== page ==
Bafta film nominations 2017: Seven things we learned
The contenders for the 2017 Bafta Film Awards have been announced, with La La Land dancing ahead of the pack with 11 nominations.
Here are some things we've learned about this year's race.
1) La La Land isn't putting a foot wrong
Fresh from sweeping the board at the Golden Globes, Damien Chazelle's crowd-pleasing Hollywood musical seems unstoppable during awards season.
At the Baftas it is joined in the best film category by Arrival, I, Daniel Blake, Manchester by the Sea and Moonlight.
Whichever takes the top prize on 12 February, it's no guarantee of success at the Academy Awards in Hollywood two weeks later.
For the past two years the Bafta and Oscar winners have been different.
In 2015 Bafta backed Boyhood, while Birdman won in Hollywood. Last year's Bafta went to The Revenant, while the Oscar went to Spotlight.
2) I, Daniel Blake leads the British charge
Ken Loach's drama, about a Newcastle man's struggle against the UK benefits system, is up against the effervescent La La Land in the best film category.
With five nominations in all, I, Daniel Blake is also up for outstanding British film and Loach is in the running for best director.
Hayley Squires, who plays a poverty-stricken young mother, gets a well-deserved nod for best supporting actress.
This is Loach's seventh Bafta film nomination in total. He was last nominated in the best director category for Kes in 1971.
And get this - it's the 50th anniversary of Loach's first Bafta win, for television drama production in 1967.
3) Hugh Grant is back...
It's been more than 20 years since Hugh Grant won the lead actor prize for Four Weddings and a Funeral.
That was in 1995. Now he's back with a supporting actor nod for his role in Florence Foster Jenkins as the husband and manager of Meryl Streep's opera-loving heiress.
4) ...and so is Meryl Streep
It's like she never went away. This is Streep's 15th Bafta film nomination - which puts her on a par with Dame Judi Dench.
The US actress won in 2012 for her lead role as Margaret Thatcher in The Iron Lady. Her only other win was in 1982 for The French Lieutenant's Woman.
If she wins, might we expect another headline-making speech such as the one she made at the Golden Globes criticising US President-elect Donald Trump?
5) Amy Adams is a nominations magnet
Snapping at the heels of La La Land's 11 nominations are Arrival and Nocturnal Animals, with nine apiece. Both films star Amy Adams.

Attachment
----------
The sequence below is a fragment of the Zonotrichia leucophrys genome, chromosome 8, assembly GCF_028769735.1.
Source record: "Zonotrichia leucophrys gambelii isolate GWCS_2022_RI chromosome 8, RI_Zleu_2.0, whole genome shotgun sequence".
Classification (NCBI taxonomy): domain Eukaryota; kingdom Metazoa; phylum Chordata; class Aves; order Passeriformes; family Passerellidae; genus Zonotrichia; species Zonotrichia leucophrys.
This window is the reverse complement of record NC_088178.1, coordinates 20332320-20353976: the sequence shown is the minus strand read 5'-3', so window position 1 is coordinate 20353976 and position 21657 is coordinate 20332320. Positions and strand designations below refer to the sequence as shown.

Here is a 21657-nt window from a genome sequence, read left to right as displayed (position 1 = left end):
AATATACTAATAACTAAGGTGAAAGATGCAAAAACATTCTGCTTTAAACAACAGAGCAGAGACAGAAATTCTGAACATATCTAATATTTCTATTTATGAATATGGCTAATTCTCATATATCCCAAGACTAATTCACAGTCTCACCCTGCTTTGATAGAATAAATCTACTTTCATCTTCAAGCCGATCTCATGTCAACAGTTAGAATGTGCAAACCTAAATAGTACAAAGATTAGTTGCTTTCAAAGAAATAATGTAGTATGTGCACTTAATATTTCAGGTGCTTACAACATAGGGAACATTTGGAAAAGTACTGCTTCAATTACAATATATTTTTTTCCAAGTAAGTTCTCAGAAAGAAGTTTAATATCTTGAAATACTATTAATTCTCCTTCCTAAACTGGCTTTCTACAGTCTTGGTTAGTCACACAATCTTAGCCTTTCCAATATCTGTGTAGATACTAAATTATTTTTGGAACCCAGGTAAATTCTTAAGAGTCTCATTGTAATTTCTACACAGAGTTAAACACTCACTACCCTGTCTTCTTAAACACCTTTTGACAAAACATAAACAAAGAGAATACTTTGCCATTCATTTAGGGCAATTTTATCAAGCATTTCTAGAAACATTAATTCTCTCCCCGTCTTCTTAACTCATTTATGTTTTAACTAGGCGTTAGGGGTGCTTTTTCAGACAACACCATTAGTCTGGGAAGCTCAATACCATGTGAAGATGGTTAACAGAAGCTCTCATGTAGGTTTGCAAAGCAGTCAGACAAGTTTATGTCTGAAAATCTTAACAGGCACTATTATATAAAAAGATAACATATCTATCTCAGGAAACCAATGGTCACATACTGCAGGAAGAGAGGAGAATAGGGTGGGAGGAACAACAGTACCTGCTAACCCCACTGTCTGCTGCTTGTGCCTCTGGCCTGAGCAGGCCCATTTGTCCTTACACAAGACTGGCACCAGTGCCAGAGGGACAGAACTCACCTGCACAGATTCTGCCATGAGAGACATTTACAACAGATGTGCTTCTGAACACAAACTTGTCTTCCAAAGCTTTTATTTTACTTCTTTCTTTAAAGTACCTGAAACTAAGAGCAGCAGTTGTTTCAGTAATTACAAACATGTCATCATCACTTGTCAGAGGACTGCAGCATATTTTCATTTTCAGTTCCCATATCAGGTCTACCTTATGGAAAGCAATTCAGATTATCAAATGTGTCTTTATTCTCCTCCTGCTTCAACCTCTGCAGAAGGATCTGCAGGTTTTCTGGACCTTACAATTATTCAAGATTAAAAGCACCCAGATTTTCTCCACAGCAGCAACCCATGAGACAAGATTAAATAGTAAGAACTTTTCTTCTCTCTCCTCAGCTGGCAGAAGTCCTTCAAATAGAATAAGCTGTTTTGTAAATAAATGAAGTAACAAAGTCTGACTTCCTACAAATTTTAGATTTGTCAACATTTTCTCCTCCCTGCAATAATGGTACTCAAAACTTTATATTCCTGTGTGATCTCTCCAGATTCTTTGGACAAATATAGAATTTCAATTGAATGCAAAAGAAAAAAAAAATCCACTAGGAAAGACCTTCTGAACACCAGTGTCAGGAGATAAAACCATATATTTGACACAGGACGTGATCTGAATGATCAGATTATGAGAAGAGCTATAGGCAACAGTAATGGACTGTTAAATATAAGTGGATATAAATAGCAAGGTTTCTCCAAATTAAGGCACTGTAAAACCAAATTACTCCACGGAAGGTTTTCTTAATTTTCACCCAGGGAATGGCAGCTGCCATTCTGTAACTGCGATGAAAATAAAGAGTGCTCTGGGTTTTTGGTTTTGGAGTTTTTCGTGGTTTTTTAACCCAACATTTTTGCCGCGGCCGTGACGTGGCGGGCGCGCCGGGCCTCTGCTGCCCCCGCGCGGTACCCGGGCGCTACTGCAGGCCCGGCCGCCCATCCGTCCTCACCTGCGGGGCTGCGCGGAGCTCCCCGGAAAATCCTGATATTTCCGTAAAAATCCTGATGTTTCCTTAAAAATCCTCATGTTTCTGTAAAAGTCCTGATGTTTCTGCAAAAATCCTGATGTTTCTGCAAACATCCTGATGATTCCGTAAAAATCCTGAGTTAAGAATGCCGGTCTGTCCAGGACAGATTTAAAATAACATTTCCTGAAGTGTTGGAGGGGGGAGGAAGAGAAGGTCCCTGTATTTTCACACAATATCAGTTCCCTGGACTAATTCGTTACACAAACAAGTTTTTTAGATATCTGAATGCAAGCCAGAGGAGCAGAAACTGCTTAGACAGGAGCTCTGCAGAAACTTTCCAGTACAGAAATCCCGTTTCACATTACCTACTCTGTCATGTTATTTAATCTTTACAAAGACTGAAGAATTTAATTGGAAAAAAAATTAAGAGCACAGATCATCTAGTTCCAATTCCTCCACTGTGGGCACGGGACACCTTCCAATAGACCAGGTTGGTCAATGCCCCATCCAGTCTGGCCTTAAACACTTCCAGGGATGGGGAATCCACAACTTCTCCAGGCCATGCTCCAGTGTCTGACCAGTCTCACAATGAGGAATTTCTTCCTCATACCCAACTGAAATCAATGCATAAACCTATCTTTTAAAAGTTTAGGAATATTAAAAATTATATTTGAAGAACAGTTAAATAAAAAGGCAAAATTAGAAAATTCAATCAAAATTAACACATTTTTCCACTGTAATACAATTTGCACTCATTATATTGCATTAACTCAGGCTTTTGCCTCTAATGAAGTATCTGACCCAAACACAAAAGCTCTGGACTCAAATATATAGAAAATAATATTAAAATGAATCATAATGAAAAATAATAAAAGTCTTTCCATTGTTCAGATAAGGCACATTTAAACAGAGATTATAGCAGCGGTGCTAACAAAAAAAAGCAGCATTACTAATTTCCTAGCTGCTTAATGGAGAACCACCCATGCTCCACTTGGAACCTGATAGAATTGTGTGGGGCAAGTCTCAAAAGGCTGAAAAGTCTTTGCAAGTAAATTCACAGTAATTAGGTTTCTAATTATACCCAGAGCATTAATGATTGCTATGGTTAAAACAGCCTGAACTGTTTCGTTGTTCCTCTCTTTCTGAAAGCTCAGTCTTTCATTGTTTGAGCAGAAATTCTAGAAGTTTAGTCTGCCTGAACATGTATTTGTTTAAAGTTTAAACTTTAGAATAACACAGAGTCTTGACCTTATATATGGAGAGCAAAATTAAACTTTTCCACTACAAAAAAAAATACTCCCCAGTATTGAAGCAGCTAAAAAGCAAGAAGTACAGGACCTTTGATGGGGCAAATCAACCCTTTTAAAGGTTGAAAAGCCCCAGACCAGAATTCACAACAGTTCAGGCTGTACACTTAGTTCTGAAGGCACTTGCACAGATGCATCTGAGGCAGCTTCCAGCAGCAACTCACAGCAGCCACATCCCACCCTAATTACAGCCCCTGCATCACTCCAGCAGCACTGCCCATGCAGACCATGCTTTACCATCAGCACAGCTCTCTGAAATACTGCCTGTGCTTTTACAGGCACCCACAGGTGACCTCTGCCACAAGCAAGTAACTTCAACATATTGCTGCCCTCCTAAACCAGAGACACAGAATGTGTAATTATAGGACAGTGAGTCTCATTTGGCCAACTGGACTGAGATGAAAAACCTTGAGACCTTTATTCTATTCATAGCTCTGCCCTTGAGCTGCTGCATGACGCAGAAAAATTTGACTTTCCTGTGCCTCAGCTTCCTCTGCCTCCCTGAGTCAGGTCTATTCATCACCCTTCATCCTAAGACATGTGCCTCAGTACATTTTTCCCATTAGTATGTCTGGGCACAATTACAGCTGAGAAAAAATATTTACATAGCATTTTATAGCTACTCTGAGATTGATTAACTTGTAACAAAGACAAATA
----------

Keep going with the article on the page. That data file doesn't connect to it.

Adams is up for leading actress for her role in Arrival as a linguistics professor brought in by the US government to communicate with some alien visitors.
It's her sixth Bafta nomination, although she's never won.
In psychological thriller Nocturnal Animals she plays an art gallery owner who becomes absorbed in the manuscript of an unpublished novel written by her ex-husband.
Despite its impressive array of nods, Tom Ford's film doesn't make the cut for best film.
6) The Outstanding British Film category is a mixed bag
I, Daniel Blake is up against five contenders that highlight the diversity of British film-making.
Andrea Arnold's road trip drama American Honey gets its sole Bafta nomination here, having triumphed at December's British Independent Film Awards.
Holocaust courtroom drama Denial, starring Rachel Weisz and Timothy Spall, also gets its only Bafta nod.
Also in the running are Harry Potter spin-off Fantastic Beasts and Where to Find Them, sight-loss documentary Notes on Blindness and creepy Iran-set chiller Under the Shadow.
Expect to see JK Rowling on the red carpet as one of Fantastic Beasts' producers.
7) As ever, there were some notable omissions
With diversity a key issue within the film industry, awards nominations are under much scrutiny.
There has already been disappointment that Denzel Washington failed to get a best actor nod for Fences and that Moonlight's Barry Jenkins didn't make the list for best director.
Hidden Figures, which tells of a trio of African-American women working at Nasa during the space race, got a single nomination for adapted screenplay, but nothing for cast members Taraji P Henson, Octavia Spencer or Janelle Monae.
Elsewhere Clint Eastwood's aviation drama Sully, starring Tom Hanks, and Martin Scorsese's religious epic Silence were totally snubbed.
There was also nothing for British comedies Absolutely Fabulous, Bridget Jones's Baby and Dad's Army.
Some have also wondered why French actress Isabelle Huppert, whose best actress win for Elle at the Golden Globes was one of the night's big surprises, doesn't get any Bafta recognition.
The answer is simple: Elle wasn't eligible due to its UK release date.
The Bafta Film Awards, hosted by Stephen Fry, take place on 12 February at London's Royal Albert Hall.